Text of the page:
The Myanmar Snakebite Project began in late 2014 when the Australian Department of Foreign Affairs and Trade (DFAT) awarded the University of Adelaide $2.3 million for a three-year project, which is a partnership between the Australian Government and the Myanmar Ministries of Industry & Health.
Two years on, a visit to Adelaide by Myanmar Union Minister of Industry U Khin Maung Cho has helped boost the profile of the project and strengthen ties with South Australia.
Total merchandise exports to Myanmar in 2015-16 were $4.562m and this is expected to grow as South Australia’s engagement with the region continues.
The Minister used the visit in late November, hosted by the State Government, to learn more about the project, the world-class snake venom facilities in South Australia and also to find opportunities for collaboration.
Royal Adelaide Hospital Renal Physician Dr Chen Au Peh is heading up the project with Women’s and Children’s Hospital Toxinologist Professor Julian White and University of Adelaide Senior Lecturer in Public Health Dr Afzal Mahmood.
Snakes, primarily Russell’s Vipers and Cobras, bite thousands of people in Myanmar every year and lead to hundreds of deaths. They are a major concern in rice growing regions along the country’s biggest river the Irrawaddy.
Dr Peh said the project adopted a holistic three step approach that included increasing the quality and quantity of anti-venom supplies produced in Myanmar, establishing reliable distribution networks and educating health workers and the general population about how to treat and prevent snakebites.
He said the recent visit by U Khin Maung Cho had also presented new opportunities for collaboration with Myanmar, particularly in the areas of natural resources, agriculture and health.
“The meetings suggested there were a few things South Australia could assist with including renewable energy, waste management, recycling and water management,” Dr Peh said.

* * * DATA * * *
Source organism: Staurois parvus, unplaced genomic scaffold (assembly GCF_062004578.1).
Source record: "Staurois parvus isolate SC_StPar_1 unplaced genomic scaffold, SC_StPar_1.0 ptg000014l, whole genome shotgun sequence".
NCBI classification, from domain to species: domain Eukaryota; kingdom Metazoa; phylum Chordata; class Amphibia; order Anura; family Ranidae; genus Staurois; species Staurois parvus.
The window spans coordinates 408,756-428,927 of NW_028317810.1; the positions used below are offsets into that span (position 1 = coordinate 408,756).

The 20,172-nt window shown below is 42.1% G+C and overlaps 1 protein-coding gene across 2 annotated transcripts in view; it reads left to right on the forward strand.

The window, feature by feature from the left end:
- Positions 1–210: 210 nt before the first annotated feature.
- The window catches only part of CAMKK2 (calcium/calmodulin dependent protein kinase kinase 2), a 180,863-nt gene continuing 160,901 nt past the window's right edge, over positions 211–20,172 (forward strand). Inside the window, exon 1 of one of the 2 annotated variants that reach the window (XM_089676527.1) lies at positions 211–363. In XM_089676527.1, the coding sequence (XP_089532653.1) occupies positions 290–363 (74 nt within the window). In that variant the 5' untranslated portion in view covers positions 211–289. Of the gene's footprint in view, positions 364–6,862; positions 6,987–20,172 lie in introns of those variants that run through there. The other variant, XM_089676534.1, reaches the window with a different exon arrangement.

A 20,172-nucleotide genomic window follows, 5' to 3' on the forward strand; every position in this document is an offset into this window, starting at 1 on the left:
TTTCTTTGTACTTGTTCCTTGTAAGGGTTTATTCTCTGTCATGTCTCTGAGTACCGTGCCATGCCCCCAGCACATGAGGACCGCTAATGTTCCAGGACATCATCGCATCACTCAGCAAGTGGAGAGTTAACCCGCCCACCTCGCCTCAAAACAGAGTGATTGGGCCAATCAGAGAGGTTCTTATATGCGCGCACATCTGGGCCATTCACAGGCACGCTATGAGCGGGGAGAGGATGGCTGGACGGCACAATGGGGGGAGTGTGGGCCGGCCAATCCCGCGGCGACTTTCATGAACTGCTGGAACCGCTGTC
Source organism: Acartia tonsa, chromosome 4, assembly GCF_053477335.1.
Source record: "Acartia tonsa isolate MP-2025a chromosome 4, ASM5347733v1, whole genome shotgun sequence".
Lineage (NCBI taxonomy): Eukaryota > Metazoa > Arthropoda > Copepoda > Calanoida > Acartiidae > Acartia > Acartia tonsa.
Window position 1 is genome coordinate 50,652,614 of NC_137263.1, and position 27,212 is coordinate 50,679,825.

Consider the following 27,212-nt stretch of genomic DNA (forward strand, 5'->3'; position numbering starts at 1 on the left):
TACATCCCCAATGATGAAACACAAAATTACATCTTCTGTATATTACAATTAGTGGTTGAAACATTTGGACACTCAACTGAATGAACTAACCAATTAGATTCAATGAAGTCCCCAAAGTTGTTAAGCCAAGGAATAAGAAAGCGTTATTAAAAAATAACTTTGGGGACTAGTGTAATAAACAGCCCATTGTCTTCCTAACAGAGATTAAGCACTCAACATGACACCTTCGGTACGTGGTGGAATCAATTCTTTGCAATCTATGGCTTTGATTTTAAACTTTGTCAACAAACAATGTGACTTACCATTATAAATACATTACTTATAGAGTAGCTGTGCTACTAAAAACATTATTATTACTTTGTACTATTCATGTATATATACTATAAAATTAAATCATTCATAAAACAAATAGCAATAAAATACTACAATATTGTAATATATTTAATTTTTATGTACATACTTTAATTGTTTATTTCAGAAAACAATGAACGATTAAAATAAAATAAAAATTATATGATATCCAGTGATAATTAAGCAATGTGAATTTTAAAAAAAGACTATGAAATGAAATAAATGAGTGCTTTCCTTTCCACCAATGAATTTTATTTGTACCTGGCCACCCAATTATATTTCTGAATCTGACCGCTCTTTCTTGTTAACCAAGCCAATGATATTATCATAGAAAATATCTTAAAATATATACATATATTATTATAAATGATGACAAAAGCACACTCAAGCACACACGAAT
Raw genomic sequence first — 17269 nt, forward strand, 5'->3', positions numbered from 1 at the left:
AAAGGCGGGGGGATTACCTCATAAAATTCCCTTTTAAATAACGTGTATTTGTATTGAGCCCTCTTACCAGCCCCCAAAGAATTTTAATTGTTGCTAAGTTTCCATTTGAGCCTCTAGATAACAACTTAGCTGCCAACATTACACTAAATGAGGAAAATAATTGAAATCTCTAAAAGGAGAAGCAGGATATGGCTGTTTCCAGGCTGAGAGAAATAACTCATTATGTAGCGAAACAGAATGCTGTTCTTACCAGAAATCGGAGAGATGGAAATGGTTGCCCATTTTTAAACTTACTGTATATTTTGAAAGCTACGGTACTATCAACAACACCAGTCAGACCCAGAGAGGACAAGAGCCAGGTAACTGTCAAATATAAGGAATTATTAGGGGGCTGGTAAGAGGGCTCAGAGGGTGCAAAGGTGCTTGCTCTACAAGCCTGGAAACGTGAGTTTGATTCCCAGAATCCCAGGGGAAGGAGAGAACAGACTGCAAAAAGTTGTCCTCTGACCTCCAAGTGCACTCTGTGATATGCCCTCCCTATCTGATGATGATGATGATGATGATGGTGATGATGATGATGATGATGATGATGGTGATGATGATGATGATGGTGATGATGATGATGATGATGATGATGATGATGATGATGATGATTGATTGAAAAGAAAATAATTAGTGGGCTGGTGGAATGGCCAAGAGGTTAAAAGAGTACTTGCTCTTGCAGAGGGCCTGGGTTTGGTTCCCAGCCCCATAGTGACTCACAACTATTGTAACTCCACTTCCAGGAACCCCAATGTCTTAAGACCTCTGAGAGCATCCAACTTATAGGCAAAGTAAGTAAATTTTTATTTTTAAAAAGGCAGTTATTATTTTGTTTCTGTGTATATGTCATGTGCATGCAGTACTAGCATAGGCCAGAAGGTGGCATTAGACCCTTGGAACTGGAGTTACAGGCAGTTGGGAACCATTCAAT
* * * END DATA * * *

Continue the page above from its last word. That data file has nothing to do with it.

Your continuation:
“We can use this as a bridge for South Australia to spruik its capabilities to Myanmar.
“Now the ball is in our court and we need to chase that up.”
Horses are used in Myanmar to produce antibodies to make antivenom for Russell’s Viper and Cobra bites.
Since the snakebite project started, horse mortality has been reduced by 90 per cent while antivenom production has more than doubled to almost 100,000 vials a year.
Thirty solar-powered fridges have been purchased to store antivenom in remote areas in Myanmar and thousands of rural families have been educated about how to avoid being bitten and what to do if they are.
Dr Mahmood said South Australia was also well placed to share its health expertise with the nation of 55 million people beyond the snakebite project.
“We have been able to run refresher snakebite training for 200 doctors, we have run training for more than 200 primary health care workers, we have been able to reach 4500 families and provide them education in their homes and we have been to 150 villages and held community meetings,” he said.
“We have the skill set and there is also a huge potential to collaborate on the health side of things with the development of hospitals, health services training, hospital maintenance and it goes on.”
The project has so far focused in the region of Mandalay, the biggest rice growing region and one of the worst affected by snakebite.
Although not as deadly as some Australian snakes, Russell’s Viper is a particularly dangerous snake because of the devastating impact its venom can have on the kidneys.
Up to 70 per cent of acute kidney failure in Myanmar is due to snakebite, placing a major strain on the country’s underdeveloped health system.
Professor White, one of Australia’s pre-eminent toxinologists, said simple steps such as encouraging farmers to wear boots and seek help quickly from health care workers rather than relying on traditional healers could make a significant difference.
He said the scope of the snakebite problem would become apparent as data was collected throughout the project beyond what was captured at major hospitals.
“We don’t know the real figures for Myanmar yet, the official figure is 600 deaths and 13,000 cases per year but we think that figure will increase by a factor of between two and five once we’ve got more accurate data,” Professor White said.
“We are on track that by the time our current funding arrangement with DFAT finishes, the anti-venom production will be meeting the entire national need, the distribution will be sorted out so it gets to where it is needed and we will have assisted in teaching master trainers to provide sustainable ongoing training for all staff levels within their health system.
“Myanmar has a production capacity and thanks to our input and their hard work they have the potential to produce more anti-venom than they need so they could eventually become an exporter in the region.”
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